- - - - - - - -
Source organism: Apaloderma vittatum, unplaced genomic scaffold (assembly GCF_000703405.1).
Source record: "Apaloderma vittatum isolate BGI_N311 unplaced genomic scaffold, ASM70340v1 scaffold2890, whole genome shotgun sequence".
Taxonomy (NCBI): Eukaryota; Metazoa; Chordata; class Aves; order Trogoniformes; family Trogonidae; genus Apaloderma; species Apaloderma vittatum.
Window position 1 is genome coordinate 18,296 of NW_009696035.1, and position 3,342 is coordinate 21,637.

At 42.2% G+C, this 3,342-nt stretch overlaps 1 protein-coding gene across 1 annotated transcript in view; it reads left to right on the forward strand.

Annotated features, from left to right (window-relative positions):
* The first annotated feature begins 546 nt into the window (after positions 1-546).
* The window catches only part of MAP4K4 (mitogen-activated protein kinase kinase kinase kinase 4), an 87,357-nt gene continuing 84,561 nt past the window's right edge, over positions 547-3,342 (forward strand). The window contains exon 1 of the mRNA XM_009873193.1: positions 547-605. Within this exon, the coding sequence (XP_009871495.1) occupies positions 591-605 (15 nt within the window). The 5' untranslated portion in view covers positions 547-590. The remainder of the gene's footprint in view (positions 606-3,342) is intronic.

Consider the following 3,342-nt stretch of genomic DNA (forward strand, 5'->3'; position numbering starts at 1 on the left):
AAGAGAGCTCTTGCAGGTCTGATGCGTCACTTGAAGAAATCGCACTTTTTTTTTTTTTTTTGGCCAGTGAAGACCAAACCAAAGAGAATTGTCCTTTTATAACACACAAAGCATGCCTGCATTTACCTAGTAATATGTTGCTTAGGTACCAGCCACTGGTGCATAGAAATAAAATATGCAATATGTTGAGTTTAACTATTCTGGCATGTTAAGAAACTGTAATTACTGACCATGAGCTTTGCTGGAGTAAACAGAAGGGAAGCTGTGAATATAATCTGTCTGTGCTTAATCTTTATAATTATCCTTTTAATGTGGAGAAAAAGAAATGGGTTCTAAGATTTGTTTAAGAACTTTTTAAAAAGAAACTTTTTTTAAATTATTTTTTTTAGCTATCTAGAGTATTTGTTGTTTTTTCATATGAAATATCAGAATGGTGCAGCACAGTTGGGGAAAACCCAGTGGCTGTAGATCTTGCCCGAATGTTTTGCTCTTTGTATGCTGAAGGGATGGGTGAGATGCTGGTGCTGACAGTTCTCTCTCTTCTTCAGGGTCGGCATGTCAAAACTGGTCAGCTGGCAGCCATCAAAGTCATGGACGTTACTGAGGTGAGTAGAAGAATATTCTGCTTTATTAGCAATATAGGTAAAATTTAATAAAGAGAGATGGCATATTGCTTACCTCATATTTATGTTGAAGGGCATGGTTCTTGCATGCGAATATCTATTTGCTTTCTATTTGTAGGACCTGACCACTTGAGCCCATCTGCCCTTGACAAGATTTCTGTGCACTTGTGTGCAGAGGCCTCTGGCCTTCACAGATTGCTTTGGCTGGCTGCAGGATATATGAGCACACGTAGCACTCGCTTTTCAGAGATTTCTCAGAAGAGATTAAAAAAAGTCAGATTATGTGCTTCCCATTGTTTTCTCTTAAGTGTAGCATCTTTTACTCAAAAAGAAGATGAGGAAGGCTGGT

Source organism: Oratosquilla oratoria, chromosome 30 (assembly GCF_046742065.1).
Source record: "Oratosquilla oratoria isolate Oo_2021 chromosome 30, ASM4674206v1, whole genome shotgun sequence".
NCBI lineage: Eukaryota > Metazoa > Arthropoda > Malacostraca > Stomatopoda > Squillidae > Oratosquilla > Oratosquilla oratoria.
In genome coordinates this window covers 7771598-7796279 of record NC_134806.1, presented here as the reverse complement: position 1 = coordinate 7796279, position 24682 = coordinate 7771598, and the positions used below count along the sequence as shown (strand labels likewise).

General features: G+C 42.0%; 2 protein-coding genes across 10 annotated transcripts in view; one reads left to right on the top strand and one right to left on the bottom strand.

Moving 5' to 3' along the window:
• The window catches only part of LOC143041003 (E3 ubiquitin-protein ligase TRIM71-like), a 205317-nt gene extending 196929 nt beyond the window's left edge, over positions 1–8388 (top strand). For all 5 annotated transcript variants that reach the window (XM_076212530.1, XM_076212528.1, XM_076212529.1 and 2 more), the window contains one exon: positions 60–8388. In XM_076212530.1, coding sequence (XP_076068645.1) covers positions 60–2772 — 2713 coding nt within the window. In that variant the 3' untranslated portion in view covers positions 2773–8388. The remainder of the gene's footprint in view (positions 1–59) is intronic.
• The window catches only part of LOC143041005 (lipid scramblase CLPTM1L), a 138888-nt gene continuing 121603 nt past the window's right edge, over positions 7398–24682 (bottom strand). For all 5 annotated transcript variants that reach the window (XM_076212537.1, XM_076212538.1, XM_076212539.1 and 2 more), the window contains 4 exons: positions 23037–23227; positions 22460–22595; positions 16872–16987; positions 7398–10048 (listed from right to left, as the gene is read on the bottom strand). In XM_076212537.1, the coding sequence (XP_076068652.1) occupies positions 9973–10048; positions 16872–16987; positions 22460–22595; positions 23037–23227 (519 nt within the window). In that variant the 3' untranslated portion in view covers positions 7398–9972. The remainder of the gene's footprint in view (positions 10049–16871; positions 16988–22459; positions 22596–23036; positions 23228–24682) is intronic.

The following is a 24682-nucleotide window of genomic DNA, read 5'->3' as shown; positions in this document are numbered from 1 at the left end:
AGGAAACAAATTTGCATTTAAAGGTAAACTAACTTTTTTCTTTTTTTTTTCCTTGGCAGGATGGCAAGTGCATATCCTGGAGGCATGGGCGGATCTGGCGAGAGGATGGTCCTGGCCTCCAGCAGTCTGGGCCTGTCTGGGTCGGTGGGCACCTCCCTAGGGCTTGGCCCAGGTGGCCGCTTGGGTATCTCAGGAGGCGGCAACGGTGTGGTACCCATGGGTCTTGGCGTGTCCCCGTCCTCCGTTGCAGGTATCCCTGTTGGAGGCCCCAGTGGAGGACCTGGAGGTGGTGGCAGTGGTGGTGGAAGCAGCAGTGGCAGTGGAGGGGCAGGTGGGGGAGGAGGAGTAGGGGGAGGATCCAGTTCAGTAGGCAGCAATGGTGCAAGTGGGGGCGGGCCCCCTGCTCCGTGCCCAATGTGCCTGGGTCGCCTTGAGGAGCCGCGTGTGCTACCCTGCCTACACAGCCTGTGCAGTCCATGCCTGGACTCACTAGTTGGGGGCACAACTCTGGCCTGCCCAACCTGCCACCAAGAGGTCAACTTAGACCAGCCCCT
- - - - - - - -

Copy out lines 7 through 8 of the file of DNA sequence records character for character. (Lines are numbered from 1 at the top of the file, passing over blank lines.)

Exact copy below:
* The first annotated feature begins 546 nt into the window (after positions 1-546).
* The window catches only part of MAP4K4 (mitogen-activated protein kinase kinase kinase kinase 4), an 87,357-nt gene continuing 84,561 nt past the window's right edge, over positions 547-3,342 (forward strand). The window contains exon 1 of the mRNA XM_009873193.1: positions 547-605. Within this exon, the coding sequence (XP_009871495.1) occupies positions 591-605 (15 nt within the window). The 5' untranslated portion in view covers positions 547-590. The remainder of the gene's footprint in view (positions 606-3,342) is intronic.